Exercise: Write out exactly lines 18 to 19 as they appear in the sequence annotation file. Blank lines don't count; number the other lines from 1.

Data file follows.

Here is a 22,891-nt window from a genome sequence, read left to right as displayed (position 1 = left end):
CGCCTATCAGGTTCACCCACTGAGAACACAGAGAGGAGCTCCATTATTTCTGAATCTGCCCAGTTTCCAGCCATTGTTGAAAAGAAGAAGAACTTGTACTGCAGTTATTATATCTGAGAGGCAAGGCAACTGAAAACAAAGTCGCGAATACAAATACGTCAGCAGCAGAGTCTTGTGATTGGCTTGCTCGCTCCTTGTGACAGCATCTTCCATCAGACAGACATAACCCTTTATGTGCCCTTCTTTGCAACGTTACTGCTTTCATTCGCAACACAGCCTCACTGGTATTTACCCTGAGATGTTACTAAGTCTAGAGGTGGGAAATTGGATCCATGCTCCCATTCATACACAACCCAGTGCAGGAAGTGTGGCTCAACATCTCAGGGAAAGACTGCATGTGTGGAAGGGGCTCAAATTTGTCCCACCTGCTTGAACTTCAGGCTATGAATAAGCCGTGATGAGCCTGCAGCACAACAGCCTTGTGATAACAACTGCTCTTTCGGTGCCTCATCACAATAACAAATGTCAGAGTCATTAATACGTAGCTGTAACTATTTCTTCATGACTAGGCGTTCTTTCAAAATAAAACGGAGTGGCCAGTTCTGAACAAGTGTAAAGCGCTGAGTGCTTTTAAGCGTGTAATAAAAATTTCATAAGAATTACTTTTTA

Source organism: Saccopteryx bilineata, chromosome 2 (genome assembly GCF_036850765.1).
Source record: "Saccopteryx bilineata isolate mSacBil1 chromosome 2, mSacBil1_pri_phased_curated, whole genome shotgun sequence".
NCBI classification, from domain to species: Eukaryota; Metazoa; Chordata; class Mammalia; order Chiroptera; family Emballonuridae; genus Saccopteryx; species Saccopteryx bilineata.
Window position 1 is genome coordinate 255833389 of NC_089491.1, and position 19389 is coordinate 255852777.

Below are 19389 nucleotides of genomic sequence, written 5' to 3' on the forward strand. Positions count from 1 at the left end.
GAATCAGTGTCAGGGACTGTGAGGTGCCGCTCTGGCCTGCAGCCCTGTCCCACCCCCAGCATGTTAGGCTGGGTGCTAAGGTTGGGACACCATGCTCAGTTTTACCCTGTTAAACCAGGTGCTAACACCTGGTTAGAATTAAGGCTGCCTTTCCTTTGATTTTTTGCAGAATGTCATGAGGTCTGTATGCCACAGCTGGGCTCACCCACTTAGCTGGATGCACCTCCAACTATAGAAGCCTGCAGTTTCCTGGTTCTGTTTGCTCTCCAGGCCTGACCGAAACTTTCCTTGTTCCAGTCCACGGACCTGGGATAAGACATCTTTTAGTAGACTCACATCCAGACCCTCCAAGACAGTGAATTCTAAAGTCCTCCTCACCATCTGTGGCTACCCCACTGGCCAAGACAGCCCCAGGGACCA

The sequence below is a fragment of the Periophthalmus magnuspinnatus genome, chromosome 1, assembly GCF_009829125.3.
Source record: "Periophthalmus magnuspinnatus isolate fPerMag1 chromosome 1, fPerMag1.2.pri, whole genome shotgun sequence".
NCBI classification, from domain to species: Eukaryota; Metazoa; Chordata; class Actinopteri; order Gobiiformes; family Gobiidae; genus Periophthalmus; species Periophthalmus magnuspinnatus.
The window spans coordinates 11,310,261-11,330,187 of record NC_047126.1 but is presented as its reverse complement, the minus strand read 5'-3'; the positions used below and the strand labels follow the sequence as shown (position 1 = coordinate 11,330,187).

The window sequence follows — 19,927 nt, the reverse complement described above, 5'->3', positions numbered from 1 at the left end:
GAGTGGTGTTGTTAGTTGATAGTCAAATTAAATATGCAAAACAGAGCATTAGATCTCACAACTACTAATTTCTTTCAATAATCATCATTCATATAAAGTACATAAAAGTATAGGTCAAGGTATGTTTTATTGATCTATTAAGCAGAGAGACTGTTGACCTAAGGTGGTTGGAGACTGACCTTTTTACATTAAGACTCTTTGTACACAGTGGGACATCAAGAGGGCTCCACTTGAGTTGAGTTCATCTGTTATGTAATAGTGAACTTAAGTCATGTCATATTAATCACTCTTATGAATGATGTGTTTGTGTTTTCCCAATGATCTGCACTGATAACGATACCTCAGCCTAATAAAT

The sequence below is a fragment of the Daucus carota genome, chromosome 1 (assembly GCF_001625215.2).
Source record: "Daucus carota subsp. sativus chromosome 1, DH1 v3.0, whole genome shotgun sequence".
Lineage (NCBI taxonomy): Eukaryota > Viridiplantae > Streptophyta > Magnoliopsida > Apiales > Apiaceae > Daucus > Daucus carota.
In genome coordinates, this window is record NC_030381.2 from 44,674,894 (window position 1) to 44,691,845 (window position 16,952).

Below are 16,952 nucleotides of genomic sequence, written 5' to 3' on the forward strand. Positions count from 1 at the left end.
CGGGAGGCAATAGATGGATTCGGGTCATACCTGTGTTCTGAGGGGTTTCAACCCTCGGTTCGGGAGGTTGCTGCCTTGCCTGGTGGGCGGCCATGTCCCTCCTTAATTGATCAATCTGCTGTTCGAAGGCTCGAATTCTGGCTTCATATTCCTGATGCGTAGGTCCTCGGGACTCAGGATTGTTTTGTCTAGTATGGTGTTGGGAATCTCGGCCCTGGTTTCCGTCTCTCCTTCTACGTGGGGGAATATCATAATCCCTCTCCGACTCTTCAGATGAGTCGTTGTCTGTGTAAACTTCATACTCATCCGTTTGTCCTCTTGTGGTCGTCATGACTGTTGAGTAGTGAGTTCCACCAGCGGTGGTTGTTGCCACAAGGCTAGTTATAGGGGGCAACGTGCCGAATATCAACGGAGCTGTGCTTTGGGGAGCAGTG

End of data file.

In genome coordinates, this window is record NC_030381.2 from 44,674,894 (window position 1) to 44,691,845 (window position 16,952).

Below are 16,952 nucleotides of genomic sequence, written 5' to 3' on the forward strand. Positions count from 1 at the left end.